Million-plus boom drives property market
Nearly 300 homes sold for $1 million or more last month, but it is the middle to lower end of the market where activity is the most frenetic according to the Real Estate Institute of New Zealand.
That's a 47 per cent increase on February last year when 201 homes sold for $1m or more.
That meant there were six suburbs, all of them in Auckland, where the median selling price was above $1m in February: Herne Bay, $1.685m; Remuera, $1.244m; Freemans Bay, $1.1m; Ponsonby, $1.08m; Castor Bay, $1.075m; and Mellons Bay $1.058m.
The median price is the price that would be the middle price if all prices were listed from highest to lowest. The REINZ's median prices are for sales contracts that become unconditional each month, providing a good indication of the latest market activity.
REINZ chief executive Helen O'Sullivan said a $1m median price was a significant threshold for any suburb because it would mean that half the sales made during the month would have been at prices above the median.
However, though the top of the market remained buoyant, it was the middle-priced suburbs that were facing the greatest upwards price pressure, particularly in Auckland, O'Sullivan said.
This was a result of potential buyers being squeezed out of the top suburbs and forced to look for homes in cheaper surrounding suburbs, she said.
If the median prices in the top suburbs had risen from say $800,000 to $1m over a couple of years, there would be a large proportion of buyers who would still like to live there but could no longer afford to.
They would be forced to lower their sights and look to suburbs where prices still were affordable for them.
But the influx of new buyers into these lower-priced suburbs then started pushing up prices there as well, causing a chain reaction, as many more potential buyers are forced to look even further afield at suburbs on the next rung down the property ladder.
In Auckland, where price pressures are greatest because of its growing population, some of the biggest price gains are occurring in suburbs that were once considered to be at the more affordable end of the scale.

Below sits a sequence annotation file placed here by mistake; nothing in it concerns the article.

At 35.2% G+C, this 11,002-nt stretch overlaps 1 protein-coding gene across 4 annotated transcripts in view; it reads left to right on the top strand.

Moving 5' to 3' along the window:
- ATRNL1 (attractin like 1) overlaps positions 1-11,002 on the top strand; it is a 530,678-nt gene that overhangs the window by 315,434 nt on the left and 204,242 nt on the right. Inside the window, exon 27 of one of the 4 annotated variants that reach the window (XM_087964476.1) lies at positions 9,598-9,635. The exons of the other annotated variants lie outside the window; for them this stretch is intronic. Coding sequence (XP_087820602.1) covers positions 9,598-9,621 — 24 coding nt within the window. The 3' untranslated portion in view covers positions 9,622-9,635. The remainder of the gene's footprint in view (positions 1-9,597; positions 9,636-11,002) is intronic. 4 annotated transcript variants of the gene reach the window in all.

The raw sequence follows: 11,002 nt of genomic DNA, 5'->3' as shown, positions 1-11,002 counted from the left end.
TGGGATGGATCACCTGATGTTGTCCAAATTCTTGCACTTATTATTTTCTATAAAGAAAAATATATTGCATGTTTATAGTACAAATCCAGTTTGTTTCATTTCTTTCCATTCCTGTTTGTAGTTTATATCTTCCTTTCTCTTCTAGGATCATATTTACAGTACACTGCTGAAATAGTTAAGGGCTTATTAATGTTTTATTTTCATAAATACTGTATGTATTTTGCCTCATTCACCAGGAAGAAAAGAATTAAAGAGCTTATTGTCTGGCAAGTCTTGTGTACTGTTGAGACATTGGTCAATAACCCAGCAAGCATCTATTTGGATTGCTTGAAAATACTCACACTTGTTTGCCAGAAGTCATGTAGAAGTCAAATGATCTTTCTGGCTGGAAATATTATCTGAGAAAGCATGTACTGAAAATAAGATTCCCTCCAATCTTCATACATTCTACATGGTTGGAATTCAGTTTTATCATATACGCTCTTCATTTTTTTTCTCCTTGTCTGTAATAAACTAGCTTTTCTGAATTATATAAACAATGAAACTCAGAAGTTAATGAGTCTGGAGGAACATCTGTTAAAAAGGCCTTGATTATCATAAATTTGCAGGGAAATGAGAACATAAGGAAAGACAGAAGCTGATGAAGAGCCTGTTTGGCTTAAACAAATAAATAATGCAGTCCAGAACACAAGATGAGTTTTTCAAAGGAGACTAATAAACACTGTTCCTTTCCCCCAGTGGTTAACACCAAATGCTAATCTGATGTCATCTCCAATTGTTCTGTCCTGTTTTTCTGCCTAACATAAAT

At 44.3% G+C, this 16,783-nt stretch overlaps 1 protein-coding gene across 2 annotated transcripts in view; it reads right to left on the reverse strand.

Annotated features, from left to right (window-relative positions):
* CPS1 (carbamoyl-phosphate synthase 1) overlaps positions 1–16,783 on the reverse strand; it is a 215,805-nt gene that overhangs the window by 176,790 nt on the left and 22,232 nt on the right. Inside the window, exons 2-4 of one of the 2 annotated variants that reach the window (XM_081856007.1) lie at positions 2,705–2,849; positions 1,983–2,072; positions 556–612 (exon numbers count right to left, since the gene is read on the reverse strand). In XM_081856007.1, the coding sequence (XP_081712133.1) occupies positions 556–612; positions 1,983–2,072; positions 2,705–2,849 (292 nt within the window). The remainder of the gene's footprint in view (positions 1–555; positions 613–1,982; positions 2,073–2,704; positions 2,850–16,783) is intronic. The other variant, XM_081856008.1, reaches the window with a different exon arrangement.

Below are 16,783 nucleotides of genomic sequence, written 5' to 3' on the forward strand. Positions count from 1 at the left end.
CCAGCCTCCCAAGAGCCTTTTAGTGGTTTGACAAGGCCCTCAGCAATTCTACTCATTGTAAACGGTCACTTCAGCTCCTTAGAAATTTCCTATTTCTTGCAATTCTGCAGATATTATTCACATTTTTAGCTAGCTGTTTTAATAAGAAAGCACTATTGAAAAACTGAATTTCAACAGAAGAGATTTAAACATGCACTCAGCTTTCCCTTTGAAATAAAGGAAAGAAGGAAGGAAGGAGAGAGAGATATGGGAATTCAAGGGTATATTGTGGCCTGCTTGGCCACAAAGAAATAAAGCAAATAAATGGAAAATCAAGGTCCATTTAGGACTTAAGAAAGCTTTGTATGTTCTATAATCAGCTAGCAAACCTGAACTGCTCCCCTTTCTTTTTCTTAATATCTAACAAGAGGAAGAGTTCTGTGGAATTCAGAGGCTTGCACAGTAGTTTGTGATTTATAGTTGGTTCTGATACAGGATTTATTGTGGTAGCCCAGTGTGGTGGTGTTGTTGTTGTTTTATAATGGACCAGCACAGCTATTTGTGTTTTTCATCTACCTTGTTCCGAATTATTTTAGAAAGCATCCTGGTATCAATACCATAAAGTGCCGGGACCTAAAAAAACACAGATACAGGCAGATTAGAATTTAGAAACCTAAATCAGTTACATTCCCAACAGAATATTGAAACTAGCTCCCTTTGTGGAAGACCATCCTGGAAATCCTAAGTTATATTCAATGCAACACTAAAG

In Westmere, which borders the country's most expensive suburb of Herne Bay, the median price was $992,500 in February, up from $812,500 in February last year.
The same effect can be seen a little further out in Sandringham, where the median price has climbed from $589,000 in February last year to $820,500 last month.
Even further out in Waterview, which was once definitely considered a working class suburb, the median price has shot up from $463,500 in February last year to $588,000 last month.
Outside Auckland, it is a lot easier to buy into the most expensive suburbs in most cities.
The REINZ and Fairfax Media (publisher of the Sunday Star-Times) have joined forces to provide the "REINZ/Fairfax Media Housing Market Report".
This lists the median selling prices for most suburbs and towns throughout New Zealand from Kaitaia to Te Anau. It shows that the Wellington suburb with highest median price in February was Seatoun at $916,000. In Christchurch it was Northwood at $784,250,and in Dunedin it was Waverley at $470,250.
For the REINZ/Fairfax Media Housing Market Report for northern New Zealand click here
For the REINZ/Fairfax Media Housing Market Report for central New Zealand click here
For the REINZ/Fairfax Media Housing Market Report for southern New Zealand click here
- © Fairfax NZ News